All of this, however, depends on an environment that is relatively predictable and linear (such as the manufacturing floor). In this way, as Frederick Taylor discovered in the early 20th century, it is possible for one person (a manager) to be able to oversee and understand their respective ‘component’, standardize and optimize work, determine the best path forward with relative certainty and ultimately add value to the whole. There are usually not so many variables at play in this setup that need to be considered, greatly reducing complexity and making the operation of the component and the entire system rather repetitive and stable. Like a machine, if you keep all its parts well oiled, it will continue to work as it should.
The Space Between
Unfortunately, this approach doesn’t work so well in unpredictable and non-linear environments such as complex adaptive systems. These are systems such as the climate, social networks, markets, and ecosystems that can change and adapt in ways unknown and unexpected due to an unfathomable number of variables impossible for a single individual to be able to process. Taylor’s “manager-knows-best” approach simply can’t work in an environment where the butterfly effect thrives. These are systems in which ‘knowledge work’ as Peter Drucker might say, is required, where creativity, autonomy and continuous experimentation define success.
When we impose a hierarchical structure to such a system, it can no longer be optimized just by keeping its components “well oiled”. It is the behaviour between the components and the resulting emergent properties that determines the whole, not the sum of its parts. Nor can traditional power dynamics, the rigid levels of authority and accountability so infamous to hierarchies, continue without unintended consequences that hinder progress, for example, the loss of proactivity or creativity, or the rise of politics or workplace insecurity. These are emergent properties and they are not isolated to any one particular part of the hierarchy but instead are characteristics of the whole. They exist as a result of how it’s components interconnect — in this case, via command-and-control. To recognize this we need to view a hierarchy as a system.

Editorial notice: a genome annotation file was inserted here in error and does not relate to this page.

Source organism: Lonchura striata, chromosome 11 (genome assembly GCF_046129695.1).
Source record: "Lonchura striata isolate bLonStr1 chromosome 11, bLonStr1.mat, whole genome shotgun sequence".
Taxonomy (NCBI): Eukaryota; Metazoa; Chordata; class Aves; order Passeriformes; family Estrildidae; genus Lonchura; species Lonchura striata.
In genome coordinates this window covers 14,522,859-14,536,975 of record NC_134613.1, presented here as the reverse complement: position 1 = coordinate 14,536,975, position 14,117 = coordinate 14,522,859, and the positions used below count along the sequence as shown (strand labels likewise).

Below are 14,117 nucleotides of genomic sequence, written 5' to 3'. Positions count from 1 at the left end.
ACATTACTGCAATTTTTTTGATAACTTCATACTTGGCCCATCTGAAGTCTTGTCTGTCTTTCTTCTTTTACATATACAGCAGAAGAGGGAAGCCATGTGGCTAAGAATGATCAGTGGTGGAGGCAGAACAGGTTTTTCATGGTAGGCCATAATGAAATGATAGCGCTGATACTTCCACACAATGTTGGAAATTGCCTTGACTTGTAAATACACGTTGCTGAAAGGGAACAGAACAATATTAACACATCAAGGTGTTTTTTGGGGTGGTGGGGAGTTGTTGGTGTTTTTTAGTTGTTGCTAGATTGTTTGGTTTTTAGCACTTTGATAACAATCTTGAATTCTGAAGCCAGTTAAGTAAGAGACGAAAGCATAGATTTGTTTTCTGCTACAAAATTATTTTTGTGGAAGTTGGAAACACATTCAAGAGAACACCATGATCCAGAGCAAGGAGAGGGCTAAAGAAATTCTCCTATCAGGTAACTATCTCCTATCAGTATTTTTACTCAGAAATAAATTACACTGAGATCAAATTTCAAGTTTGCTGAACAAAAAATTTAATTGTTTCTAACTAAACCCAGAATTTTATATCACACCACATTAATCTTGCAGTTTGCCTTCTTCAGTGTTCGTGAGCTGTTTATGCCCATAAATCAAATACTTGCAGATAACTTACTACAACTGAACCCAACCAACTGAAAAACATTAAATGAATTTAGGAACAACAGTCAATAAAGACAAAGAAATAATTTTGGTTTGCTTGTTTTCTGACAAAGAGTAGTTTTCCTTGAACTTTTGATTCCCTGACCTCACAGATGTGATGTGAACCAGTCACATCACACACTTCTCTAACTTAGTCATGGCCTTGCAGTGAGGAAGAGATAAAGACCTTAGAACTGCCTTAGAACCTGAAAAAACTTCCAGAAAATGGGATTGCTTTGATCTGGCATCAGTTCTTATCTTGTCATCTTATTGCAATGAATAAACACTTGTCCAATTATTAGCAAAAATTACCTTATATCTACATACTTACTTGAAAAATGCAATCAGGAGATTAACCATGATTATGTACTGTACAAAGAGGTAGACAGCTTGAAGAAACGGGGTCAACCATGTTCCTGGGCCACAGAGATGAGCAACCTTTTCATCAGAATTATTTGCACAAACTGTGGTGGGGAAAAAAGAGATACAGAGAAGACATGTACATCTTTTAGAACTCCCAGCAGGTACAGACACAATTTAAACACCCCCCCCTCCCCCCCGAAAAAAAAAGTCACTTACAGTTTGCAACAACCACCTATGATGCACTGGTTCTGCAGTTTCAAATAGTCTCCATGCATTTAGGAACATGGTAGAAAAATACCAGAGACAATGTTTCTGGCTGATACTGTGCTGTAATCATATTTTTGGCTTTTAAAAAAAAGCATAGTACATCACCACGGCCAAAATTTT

Hierarchies are still around because their structure succeeds in providing some sense of order and stability, and perhaps some false sense of control.
I dare say that it is not the ‘shape’ of a hierarchy that is problematic, in so much as the traditional reductionist behaviours that one might expect to find in a hierarchy. If organizations wish to continue having a ‘fractal’ structure that a hierarchy provides and successfully navigate complexity then they must adapt. There needs to be a shift away from solely focusing on the optimization of teams, departments and other ‘parts’, to optimizing the way they interconnect.
This means changing traditional hierarchical behaviours such as command-and-control power dynamics and rigid, vertical communication in ways that promote qualities such as creativity, autonomy and rapid experimenting.
Some might say though that the structure of a hierarchy is what causes or at least supports its notoriously rigid communication and top-down power dynamics, and therefore it is best to simply change the entire structure itself. Part II will briefly look at the concept of a flat-organization, seen by some circles as an alternative/ cure to the baggage that comes with hierarchies.